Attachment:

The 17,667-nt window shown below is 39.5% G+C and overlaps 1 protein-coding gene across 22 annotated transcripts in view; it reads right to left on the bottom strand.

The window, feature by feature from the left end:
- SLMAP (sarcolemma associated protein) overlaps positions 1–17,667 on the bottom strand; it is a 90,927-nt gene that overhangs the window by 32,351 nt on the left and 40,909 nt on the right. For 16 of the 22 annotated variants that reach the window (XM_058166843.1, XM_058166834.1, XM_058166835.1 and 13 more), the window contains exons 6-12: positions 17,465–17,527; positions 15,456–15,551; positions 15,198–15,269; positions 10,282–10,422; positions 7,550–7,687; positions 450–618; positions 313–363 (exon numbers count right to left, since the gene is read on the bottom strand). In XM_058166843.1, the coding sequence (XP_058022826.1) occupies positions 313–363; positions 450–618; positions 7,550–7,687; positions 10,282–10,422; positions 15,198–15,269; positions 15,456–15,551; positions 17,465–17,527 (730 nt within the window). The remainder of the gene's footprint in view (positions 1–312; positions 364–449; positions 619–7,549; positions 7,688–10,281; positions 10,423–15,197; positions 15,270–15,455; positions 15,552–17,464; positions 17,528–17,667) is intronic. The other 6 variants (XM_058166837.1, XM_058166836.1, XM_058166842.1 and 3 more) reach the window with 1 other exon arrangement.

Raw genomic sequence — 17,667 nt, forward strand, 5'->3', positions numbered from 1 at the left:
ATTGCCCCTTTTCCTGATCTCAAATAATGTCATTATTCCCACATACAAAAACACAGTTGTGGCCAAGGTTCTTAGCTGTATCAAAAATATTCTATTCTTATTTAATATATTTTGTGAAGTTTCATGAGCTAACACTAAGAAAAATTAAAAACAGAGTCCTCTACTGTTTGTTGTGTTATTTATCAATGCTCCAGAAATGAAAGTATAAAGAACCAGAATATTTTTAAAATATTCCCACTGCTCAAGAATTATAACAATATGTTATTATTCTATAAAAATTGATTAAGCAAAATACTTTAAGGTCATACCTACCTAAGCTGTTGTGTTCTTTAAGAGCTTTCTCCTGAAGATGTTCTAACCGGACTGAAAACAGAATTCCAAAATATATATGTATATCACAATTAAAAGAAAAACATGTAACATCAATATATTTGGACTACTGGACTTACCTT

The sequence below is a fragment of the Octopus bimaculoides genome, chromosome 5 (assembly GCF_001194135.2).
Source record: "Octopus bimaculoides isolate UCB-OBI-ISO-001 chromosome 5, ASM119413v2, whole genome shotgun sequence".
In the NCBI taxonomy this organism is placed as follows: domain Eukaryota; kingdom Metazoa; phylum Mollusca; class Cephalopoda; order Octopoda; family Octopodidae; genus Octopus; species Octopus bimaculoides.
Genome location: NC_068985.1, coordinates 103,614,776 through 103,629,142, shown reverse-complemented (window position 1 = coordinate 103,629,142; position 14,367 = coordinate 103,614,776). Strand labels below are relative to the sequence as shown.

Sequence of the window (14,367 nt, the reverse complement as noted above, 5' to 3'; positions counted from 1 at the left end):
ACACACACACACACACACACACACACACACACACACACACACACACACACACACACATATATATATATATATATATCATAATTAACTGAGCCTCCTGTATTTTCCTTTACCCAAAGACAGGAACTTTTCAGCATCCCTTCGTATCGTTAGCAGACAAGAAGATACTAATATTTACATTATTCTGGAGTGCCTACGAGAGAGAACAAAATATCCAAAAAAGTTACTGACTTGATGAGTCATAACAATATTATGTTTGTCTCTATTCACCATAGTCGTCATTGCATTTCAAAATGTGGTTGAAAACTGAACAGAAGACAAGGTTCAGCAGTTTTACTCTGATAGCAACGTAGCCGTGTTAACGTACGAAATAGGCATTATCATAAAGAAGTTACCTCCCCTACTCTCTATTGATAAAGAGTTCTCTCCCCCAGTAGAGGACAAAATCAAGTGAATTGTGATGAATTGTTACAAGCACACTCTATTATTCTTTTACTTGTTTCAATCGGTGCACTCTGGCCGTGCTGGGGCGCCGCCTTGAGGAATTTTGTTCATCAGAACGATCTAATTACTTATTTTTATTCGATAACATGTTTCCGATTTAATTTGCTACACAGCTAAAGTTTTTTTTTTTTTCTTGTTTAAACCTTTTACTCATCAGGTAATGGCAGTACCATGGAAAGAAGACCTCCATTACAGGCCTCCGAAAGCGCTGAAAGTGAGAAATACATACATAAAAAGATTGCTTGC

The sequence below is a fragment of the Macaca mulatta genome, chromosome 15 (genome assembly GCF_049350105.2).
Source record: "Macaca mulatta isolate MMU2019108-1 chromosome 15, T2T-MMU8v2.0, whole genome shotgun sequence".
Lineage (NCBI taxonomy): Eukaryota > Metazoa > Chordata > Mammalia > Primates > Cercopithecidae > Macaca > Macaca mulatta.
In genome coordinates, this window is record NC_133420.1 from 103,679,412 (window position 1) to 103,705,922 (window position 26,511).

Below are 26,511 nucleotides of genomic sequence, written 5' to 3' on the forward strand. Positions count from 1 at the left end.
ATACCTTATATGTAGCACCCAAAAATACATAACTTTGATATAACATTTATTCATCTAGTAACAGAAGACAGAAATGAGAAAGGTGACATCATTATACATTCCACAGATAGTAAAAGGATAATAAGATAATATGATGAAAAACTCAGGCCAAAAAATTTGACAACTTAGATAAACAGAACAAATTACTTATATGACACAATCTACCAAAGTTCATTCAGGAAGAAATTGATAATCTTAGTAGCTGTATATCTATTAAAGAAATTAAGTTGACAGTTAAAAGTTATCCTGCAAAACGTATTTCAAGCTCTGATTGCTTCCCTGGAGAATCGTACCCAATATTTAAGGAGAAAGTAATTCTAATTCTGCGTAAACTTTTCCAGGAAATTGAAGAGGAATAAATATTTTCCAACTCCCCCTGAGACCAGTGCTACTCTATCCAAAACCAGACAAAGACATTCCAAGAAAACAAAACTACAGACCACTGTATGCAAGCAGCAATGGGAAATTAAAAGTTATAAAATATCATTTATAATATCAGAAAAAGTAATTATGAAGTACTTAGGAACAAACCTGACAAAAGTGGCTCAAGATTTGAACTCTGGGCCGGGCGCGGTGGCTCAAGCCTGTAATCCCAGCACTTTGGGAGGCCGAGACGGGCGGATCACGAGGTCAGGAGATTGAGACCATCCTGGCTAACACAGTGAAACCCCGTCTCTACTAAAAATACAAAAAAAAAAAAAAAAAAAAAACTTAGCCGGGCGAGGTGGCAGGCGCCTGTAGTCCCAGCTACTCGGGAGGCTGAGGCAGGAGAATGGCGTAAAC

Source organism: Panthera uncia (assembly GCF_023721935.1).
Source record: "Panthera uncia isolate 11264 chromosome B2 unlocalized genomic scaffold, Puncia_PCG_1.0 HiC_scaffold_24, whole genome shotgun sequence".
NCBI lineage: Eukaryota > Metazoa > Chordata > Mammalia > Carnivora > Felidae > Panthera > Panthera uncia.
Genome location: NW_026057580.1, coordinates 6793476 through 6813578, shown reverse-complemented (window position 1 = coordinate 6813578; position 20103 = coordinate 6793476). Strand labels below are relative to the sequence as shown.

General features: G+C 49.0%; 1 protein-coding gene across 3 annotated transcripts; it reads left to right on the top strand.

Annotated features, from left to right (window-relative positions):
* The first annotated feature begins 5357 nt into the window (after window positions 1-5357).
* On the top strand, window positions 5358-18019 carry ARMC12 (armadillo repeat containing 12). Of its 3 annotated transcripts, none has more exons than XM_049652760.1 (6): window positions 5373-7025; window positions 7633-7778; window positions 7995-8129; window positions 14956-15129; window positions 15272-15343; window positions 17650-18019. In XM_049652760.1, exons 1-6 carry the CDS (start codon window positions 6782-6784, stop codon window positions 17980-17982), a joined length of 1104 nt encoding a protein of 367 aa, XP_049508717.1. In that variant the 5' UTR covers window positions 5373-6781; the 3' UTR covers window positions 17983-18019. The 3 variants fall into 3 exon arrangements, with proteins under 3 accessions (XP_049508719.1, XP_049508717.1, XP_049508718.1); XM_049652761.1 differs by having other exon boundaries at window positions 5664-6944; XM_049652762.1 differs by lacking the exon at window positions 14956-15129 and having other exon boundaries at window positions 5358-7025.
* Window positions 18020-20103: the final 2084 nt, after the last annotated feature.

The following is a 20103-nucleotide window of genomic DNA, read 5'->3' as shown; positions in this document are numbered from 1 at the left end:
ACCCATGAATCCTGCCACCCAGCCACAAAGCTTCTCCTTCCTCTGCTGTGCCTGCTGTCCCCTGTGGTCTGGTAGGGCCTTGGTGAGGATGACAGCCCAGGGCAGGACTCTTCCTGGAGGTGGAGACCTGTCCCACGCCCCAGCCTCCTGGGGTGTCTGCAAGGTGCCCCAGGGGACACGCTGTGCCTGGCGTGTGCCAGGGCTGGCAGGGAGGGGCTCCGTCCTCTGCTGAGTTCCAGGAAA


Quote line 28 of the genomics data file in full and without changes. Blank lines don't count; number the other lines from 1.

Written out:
ACCCATGAATCCTGCCACCCAGCCACAAAGCTTCTCCTTCCTCTGCTGTGCCTGCTGTCCCCTGTGGTCTGGTAGGGCCTTGGTGAGGATGACAGCCCAGGGCAGGACTCTTCCTGGAGGTGGAGACCTGTCCCACGCCCCAGCCTCCTGGGGTGTCTGCAAGGTGCCCCAGGGGACACGCTGTGCCTGGCGTGTGCCAGGGCTGGCAGGGAGGGGCTCCGTCCTCTGCTGAGTTCCAGGAAA